PETERS LIFE: TIMELINE
Peter was born at the North Middlesex University Hospital on 1 March 2006.
On 22 March health visitor Yvonne Douglas makes first home visit. Records that Peter was developing well and breast feeding but suffering oral thrush. Because of the family’s history, Peter’s case was placed in a blue folder, denoting cause for concern.
On 24 March the family’s GP Jerome Ikwueke sees Peter for his oral thrush.
On 7 April the health visitor weighs Peter at the baby clinic.
On 13 April the GP carries out Peter’s 6 week check.
On 2 May Peter is taken to the GP suffering from diarrhoea and vomiting.
On 4 May Peter’s Mother [PM] takes Peter to the health clinic and is seen by the health visitor
On 22 May Peter has his first vaccinations for meningitis and diphtheria.
On 28 May PM calls the out of hours emergency service because Peter is vomiting after feeds.
On 4 June PM takes Peter to the GP for pain, diarrhoea and vomiting.
On 9 June PM is seen for depression by mental health worker (mhw) Karolina Jamry.
On 19 June Peter receives his second vaccinations.
During the summer of 2006 Peter’s parents separate and his father leaves the family home on 17 July due to his wife’s infidelity. Peter’s relationship with Stephen Barker has begun. Within 3 months, he moves in with Peter’s mother and her children.
On 11 August PM sees MHW again and discusses her marital problems.
On 15 September the health visitor makes a home visit.
On 18 September PM took Peter to the GP with a cough and nappy rash. During the consultation PM complained that the Peter bruised easily and she might be accused of hurting him.
On 13 October PM returned to the GP saying Peter had fallen down the stairs and upon examination the doctor found bruises on the left breast and left cranium and advised PM to install a stair gate. NOTE – Peter was only 7 and a half months old and NOT walking.
On 17 November PM takes Peter to the GP again for an upper respiratory tract infection and thrush.
On 11 December PM phoned the GP and said Peter had a swelling on his head and asked what she should do. The GP asked her to attend surgery for examination and consequently referred Peter to Whittington Hospital initially for a skeletal scan and blood clotting tests.
At the hospital, extensive bruising to Peter’s buttocks, face and chest were identified in addition to the swelling on his forehead. PM offered no explanation for the swelling but suggested climbing, falling and slapping his body in play in addition to her assertion that he bruised easily as causes for the bruising. She also suggested that he had fallen off the sofa and been scratched by the dog. Later, under police caution, PM gave no clear but a number of hypothetical explanations for Peter’s injuries and denied that she or her mother were responsible, though did believe the injuries must have occurred whilst in her mother’s care. Tests indicated Peter was not suffering from any condition that would mean he was susceptible to bruising easily.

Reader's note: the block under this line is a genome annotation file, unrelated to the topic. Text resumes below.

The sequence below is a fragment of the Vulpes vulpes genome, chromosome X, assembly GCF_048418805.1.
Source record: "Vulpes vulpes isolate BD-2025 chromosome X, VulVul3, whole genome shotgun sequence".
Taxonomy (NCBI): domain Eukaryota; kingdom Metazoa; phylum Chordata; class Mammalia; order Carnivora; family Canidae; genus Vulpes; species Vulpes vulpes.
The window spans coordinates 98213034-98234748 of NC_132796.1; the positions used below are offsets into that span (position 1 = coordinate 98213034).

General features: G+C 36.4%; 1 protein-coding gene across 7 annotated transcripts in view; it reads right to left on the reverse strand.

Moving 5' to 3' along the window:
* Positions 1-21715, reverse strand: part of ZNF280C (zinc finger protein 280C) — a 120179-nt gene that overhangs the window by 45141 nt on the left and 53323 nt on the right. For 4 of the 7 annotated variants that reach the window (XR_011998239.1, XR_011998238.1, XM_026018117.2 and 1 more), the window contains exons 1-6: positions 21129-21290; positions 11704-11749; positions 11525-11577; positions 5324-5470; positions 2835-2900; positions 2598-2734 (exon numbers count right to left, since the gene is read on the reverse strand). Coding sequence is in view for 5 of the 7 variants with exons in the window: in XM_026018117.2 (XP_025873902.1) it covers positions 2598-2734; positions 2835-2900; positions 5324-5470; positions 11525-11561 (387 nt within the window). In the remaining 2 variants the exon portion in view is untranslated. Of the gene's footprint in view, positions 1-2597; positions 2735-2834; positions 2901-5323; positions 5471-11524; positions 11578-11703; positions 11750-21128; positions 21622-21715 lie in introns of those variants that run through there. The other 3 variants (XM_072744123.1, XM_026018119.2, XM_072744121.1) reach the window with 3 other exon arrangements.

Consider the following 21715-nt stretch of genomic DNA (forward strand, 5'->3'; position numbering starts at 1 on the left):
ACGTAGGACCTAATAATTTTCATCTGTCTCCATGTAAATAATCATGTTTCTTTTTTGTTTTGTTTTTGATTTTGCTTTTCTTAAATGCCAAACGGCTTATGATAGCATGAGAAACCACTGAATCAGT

The full injuries were: bruising to Peter’s forehead, nose, to the right cheek (but not on the bony prominence), breastbone and breast, right shoulder, both buttocks (which required significant force in order for them to be inflicted) and a faint bruise to the left shin.
On 12 December a strategy meeting was held attended by a social worker and DC Angela Slade (who also sees Peter) from the police. A decision was made that Peter could not return to the family home until the s.47 enquiries and police investigation was completed. PF at this point offered to take time off work to care for Peter but PM claimed he had slapped the children in the past. The meeting notes documented that Peter’s parents were separated and that, ‘mother had a friend, Mr H. He is not alone with the children.’ No efforts were made either by the police or social services to investigate ‘Mr H’ further, or even to question him as a witness.
On 13 December the social worker and police officer interviewed two of Peter’s siblings at their school. No concerns were raised about their physical safety.
On 14 December the consultant paediatrician at the Whittington, Heather Mackinnon, stated that the combination of bruising on Peter ‘is very suggestive of non-accidental injury’. She added, ‘Not to be allowed home. Police protection order if necessary.’